1: For the past few years, I worked as a full-time volunteer for Fight HST as a board member with Bill Vander Zalm and led as volunteer coordinator for the entire province. I was also instrumental in collecting the petition signatures to recall Maple Ridge-Mission MLA Marc Dalton, then presented to Pitt Meadows council and won the right to post political signs during the Fight Corisa Bell HST campaign, and saw through the successful defeat of the HST referendum, against staggering odds. From rising property taxes and garbage collection for citizens, to red tape, bylaws and parking issues for businesses, I don’t feel concerns are being taken seriously by council. 2. I am most supportive of the decision council made to purchase the properties between Haney Place Mall and Valley Fair Mall. I would like to see more effort to create commercial and residential density in the downtown. By contrast, most of the development approved by our city has been residential development on the outskirts of town, which exponentially increases our service costs and relies on increasing property tax to pay for it. While I support improvements in the downtown core, the fact that 224th Street needed to be redone three times seems to indicate poor planning and use of financial resources, which could have been allocated elsewhere. 3. We are in a recession and the people of our community have had to find ways to do more with less. Giving a 13-per-cent pay increase to councillors I feel gives the impression that government spending is not a concern, when it should be. Councillors should be leading by example. As a councillor, I will put forward a motion to have the raise overturned. In the event that I did not have enough support from other council members to do this, I would donate my raise, totalling more than $5,000, to local charity. Furthermore, I don’t believe councillors should be given the opportunity to vote themselves raises, so I would explore and look to implement an alternative.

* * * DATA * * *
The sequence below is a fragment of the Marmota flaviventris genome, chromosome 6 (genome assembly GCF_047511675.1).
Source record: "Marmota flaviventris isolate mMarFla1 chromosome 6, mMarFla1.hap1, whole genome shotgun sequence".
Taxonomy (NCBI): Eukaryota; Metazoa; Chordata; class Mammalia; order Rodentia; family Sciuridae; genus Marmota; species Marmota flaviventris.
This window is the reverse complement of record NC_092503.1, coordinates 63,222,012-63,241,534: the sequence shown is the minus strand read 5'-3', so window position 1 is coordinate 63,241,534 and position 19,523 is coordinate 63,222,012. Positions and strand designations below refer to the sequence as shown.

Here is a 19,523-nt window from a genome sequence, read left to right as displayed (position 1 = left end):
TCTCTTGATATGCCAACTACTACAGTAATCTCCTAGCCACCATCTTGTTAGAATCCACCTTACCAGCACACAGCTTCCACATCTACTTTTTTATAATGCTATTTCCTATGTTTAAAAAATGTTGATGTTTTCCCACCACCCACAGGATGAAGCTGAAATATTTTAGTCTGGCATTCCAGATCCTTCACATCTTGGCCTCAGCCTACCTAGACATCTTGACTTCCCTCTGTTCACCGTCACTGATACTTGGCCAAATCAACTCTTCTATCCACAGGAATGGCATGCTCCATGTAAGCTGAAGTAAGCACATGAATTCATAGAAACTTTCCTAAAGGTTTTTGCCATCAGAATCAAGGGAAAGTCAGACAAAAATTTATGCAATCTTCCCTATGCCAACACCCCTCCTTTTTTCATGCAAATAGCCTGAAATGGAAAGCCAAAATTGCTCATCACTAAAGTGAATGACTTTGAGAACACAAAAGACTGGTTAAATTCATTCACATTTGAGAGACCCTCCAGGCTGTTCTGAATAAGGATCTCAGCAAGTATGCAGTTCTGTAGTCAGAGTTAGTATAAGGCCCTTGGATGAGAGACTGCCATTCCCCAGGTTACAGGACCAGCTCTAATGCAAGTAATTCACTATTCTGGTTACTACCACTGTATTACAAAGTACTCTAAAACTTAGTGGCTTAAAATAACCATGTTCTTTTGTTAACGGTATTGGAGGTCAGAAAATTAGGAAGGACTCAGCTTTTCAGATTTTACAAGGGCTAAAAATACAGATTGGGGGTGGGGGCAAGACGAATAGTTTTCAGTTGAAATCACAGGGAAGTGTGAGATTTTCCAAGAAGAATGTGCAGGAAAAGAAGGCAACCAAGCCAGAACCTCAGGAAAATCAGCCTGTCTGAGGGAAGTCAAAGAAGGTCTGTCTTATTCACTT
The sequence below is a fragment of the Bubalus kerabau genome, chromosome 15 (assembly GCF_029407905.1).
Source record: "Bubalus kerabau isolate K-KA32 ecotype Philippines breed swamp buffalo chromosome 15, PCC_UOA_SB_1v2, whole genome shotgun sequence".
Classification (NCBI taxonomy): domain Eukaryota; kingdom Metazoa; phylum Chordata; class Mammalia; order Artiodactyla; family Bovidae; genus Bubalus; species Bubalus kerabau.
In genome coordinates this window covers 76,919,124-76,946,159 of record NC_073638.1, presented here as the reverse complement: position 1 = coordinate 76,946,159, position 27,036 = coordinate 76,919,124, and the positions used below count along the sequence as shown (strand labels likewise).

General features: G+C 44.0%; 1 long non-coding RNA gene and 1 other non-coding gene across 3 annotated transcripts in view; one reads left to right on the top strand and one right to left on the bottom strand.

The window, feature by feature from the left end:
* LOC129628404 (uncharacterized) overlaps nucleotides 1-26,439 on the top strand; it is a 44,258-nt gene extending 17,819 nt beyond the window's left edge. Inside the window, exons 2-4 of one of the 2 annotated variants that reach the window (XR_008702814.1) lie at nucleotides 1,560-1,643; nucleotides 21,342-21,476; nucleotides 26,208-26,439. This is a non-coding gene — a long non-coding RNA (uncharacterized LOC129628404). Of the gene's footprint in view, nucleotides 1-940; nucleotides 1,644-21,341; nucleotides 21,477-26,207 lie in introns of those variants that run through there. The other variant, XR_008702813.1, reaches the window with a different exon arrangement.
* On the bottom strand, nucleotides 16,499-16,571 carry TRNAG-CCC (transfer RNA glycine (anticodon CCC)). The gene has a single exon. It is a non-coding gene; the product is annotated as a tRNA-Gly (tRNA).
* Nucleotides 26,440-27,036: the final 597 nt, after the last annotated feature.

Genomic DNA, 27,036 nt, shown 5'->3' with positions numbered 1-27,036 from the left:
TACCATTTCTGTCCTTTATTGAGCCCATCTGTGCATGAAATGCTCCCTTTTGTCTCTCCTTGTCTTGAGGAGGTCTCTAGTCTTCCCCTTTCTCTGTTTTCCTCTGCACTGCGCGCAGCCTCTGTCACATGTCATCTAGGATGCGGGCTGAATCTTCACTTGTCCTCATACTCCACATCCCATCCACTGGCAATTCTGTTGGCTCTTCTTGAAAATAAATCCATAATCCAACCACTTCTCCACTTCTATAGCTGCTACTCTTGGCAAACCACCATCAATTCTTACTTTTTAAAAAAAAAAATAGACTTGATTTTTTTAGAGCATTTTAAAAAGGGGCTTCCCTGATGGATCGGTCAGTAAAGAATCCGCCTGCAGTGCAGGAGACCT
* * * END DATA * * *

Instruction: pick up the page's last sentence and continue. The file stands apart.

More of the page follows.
On November 19th




Certified in Site Planning - University of BC Certification in Sustainable Community Development - Simon Fraser University Real Estate Salesperson Licensing - University of BC Real Estate Agent 9.15 - University of BC

• A prosperous community with post secondary education • Safe, accessible streets & neighbourhoods • Diverse adaptable housing, housing for seniors • Improve transportation, pedestrian, cycling and transit network • Business retention and expansion • Continue to improve fire safety and policing efficiencies & effectiveness • Reduce homelessness, poverty & crime • Support neighbourhood concept planning • Continue fiscally responsible and responsive government • A safe & liveable community for all residents • Balance, social, economic & environmental growth




Al is a proud life long resident of Maple Ridge (59 years) and has been married to Deb for over 30 years. They have an adult daughter - Aleesha. Al has spent most of his working life in Maple Ridge and has been volunteering in the community for over 35 years. Al has been a member or associate member of the Chamber of Commerce for many years and spent time on the Board of Directors and served a term as vice president. Over the years he has been an active board member and committee member on Alouette Substance Abuse Society, Alouette River Management Society, Silver Valley Neighbourhood Association, Mountain Festival Society as well as two Official Community Plan Reviews.

“It has been a distinct honour to have been Mayor from 1999-2002 and I look forward to continue serving the citizens of Maple Ridge as an incumbent Councillor.”



… and a Progressive Vision - THE NEWS -- Wednesday, November 9, 2011 -- 17

Municipal elections 2011 Name: Craig Speirs Age: 61 Occupation: Retired Website:

Name: Dana Lang Age: 45 Occupation: designer/display Website:

1: I managed to get a resolution to charge for grocery bags endorsed by the Union of B.C. Municipalities. It was then dismissed out of hand by our Liberal government. I worked behind the scenes to get Wild Play Element Park. The result took a poorly performing campground, netting $8,000 a year, to a new business paying $32,000 per year rent to the district, without losing public access. There is now Craig Speirs a successful working relationship between two departments that will result in further partnerships. This allows us to use our natural assets to create economic activity. My role? Cheerleader.